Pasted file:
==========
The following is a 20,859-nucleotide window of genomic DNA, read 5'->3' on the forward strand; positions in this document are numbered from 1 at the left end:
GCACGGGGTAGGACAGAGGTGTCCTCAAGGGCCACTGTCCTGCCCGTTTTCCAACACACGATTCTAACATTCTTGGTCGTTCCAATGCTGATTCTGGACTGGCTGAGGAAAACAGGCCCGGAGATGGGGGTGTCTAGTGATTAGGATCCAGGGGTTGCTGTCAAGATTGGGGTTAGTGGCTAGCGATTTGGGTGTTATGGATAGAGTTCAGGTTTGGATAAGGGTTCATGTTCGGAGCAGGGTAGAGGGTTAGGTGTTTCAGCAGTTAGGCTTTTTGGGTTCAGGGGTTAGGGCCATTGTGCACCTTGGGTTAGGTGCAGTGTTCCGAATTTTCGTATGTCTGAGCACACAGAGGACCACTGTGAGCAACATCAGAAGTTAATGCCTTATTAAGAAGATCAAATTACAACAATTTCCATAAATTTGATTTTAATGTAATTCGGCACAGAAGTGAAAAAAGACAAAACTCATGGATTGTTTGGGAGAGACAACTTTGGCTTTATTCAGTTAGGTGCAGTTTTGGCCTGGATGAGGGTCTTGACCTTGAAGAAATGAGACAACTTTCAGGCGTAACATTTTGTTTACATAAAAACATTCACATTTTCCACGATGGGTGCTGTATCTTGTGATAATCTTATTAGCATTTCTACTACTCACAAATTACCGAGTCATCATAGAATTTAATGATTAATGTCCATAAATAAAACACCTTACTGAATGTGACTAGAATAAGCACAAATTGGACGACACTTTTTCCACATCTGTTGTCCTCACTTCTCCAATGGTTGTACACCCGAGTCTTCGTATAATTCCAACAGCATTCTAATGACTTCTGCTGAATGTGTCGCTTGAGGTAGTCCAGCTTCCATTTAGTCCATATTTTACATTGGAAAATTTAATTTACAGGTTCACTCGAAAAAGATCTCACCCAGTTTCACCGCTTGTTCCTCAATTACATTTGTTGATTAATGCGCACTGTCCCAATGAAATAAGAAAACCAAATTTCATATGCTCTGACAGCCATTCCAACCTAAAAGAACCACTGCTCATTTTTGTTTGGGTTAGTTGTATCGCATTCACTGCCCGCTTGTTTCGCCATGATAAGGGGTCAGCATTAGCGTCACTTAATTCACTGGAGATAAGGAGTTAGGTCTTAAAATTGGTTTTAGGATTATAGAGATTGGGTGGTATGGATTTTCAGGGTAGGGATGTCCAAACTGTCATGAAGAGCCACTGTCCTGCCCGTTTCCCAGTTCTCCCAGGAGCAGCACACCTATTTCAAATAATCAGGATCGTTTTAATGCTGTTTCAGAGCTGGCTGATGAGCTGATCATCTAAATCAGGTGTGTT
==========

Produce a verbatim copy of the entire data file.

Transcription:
The following is a 20,859-nucleotide window of genomic DNA, read 5'->3' on the forward strand; positions in this document are numbered from 1 at the left end:
GCACGGGGTAGGACAGAGGTGTCCTCAAGGGCCACTGTCCTGCCCGTTTTCCAACACACGATTCTAACATTCTTGGTCGTTCCAATGCTGATTCTGGACTGGCTGAGGAAAACAGGCCCGGAGATGGGGGTGTCTAGTGATTAGGATCCAGGGGTTGCTGTCAAGATTGGGGTTAGTGGCTAGCGATTTGGGTGTTATGGATAGAGTTCAGGTTTGGATAAGGGTTCATGTTCGGAGCAGGGTAGAGGGTTAGGTGTTTCAGCAGTTAGGCTTTTTGGGTTCAGGGGTTAGGGCCATTGTGCACCTTGGGTTAGGTGCAGTGTTCCGAATTTTCGTATGTCTGAGCACACAGAGGACCACTGTGAGCAACATCAGAAGTTAATGCCTTATTAAGAAGATCAAATTACAACAATTTCCATAAATTTGATTTTAATGTAATTCGGCACAGAAGTGAAAAAAGACAAAACTCATGGATTGTTTGGGAGAGACAACTTTGGCTTTATTCAGTTAGGTGCAGTTTTGGCCTGGATGAGGGTCTTGACCTTGAAGAAATGAGACAACTTTCAGGCGTAACATTTTGTTTACATAAAAACATTCACATTTTCCACGATGGGTGCTGTATCTTGTGATAATCTTATTAGCATTTCTACTACTCACAAATTACCGAGTCATCATAGAATTTAATGATTAATGTCCATAAATAAAACACCTTACTGAATGTGACTAGAATAAGCACAAATTGGACGACACTTTTTCCACATCTGTTGTCCTCACTTCTCCAATGGTTGTACACCCGAGTCTTCGTATAATTCCAACAGCATTCTAATGACTTCTGCTGAATGTGTCGCTTGAGGTAGTCCAGCTTCCATTTAGTCCATATTTTACATTGGAAAATTTAATTTACAGGTTCACTCGAAAAAGATCTCACCCAGTTTCACCGCTTGTTCCTCAATTACATTTGTTGATTAATGCGCACTGTCCCAATGAAATAAGAAAACCAAATTTCATATGCTCTGACAGCCATTCCAACCTAAAAGAACCACTGCTCATTTTTGTTTGGGTTAGTTGTATCGCATTCACTGCCCGCTTGTTTCGCCATGATAAGGGGTCAGCATTAGCGTCACTTAATTCACTGGAGATAAGGAGTTAGGTCTTAAAATTGGTTTTAGGATTATAGAGATTGGGTGGTATGGATTTTCAGGGTAGGGATGTCCAAACTGTCATGAAGAGCCACTGTCCTGCCCGTTTCCCAGTTCTCCCAGGAGCAGCACACCTATTTCAAATAATCAGGATCGTTTTAATGCTGTTTCAGAGCTGGCTGATGAGCTGATCATCTAAATCAGGTGTGTT